On May 2, 2017, I cried twice. The first time I cried was when I presented the introduction to my research study (“The Experiences of Asian Immigrant Women: Journeys into Corporate Leadership”); one that I had been working on for the past eight years of my life. The second time I cried was at the end of my presentation when my dissertation chair said, “Congratulations, Dr. Na” and shook my hand.
Nothing can fully capture the emotions I felt when I heard those words. Much happens during an eight-year span of someone’s life. The moment when I became “Dr. Na” was not just about presenting my research study to my beloved committee; I had solidified a part of my identity as an Asian immigrant woman.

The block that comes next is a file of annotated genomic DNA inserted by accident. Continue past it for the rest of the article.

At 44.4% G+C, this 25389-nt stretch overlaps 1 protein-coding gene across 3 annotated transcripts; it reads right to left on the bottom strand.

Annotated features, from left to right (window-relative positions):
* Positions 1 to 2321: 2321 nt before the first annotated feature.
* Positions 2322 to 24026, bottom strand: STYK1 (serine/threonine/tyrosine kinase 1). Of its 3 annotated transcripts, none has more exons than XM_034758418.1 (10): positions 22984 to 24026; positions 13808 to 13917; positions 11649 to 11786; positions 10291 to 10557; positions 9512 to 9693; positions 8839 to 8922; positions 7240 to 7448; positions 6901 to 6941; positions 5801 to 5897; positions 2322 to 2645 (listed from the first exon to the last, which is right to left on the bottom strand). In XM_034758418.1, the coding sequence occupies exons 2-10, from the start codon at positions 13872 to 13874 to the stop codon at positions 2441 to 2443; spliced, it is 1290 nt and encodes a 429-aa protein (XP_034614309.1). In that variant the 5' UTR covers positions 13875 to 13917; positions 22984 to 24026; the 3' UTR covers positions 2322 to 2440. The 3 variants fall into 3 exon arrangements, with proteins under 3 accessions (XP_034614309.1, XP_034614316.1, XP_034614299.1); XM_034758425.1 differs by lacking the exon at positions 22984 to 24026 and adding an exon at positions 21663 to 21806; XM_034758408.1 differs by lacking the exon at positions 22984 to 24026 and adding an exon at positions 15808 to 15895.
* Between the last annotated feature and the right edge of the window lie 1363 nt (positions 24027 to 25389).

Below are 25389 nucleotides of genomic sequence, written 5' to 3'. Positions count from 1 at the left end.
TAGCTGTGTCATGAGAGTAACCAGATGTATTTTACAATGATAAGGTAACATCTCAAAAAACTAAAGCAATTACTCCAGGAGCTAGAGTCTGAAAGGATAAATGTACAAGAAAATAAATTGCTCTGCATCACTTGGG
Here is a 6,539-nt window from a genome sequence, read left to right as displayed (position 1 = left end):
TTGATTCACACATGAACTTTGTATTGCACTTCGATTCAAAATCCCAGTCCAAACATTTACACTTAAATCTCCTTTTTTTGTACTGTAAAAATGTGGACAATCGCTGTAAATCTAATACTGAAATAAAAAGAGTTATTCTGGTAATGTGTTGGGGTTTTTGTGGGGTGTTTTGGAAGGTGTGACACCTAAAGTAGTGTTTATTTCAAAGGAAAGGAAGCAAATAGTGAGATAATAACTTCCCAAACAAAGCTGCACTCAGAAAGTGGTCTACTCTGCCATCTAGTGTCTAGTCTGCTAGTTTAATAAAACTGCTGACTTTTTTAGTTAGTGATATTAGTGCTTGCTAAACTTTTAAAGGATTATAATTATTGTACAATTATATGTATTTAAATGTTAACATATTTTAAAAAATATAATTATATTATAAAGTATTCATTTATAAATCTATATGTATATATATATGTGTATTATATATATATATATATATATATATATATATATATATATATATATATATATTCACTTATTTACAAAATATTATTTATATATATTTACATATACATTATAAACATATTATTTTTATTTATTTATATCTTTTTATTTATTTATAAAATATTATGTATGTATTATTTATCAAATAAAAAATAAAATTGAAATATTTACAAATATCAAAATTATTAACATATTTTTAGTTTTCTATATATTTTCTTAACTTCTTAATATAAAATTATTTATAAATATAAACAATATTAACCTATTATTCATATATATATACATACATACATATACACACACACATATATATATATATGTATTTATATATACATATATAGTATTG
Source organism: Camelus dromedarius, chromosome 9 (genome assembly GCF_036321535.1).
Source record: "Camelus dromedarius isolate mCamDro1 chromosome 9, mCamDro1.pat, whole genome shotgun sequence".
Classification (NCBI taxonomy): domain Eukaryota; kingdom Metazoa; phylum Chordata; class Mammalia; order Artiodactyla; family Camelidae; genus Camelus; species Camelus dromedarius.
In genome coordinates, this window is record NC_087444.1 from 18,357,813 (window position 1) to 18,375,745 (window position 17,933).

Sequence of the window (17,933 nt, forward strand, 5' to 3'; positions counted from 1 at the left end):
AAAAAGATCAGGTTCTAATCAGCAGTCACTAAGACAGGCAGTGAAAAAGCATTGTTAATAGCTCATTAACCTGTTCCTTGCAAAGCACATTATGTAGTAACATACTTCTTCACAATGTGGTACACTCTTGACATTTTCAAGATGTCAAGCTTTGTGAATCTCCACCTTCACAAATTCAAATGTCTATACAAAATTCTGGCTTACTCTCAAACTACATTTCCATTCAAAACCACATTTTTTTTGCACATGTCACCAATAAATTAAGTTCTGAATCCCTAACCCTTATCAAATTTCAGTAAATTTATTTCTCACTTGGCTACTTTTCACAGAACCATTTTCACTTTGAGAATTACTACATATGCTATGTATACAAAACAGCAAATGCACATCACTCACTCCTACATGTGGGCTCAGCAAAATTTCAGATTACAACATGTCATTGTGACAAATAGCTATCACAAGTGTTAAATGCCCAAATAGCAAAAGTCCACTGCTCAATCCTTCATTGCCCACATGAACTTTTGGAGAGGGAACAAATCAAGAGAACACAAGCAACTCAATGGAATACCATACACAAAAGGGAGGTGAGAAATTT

In December 2013, when I said good-bye to my Dad, he asked me to promise him three things: take care of my Mom, live a happy life, and finish my Ph.D. What means more than having the title of “doctor,” is the fact that I kept my promise.
While my Dad is not physically here, he knows what I’ve done and that’s what matters most to me.
Dad, in the Airstream. March 2013, Shasta, California.
Mom & Dad with Butters, Shasta, California.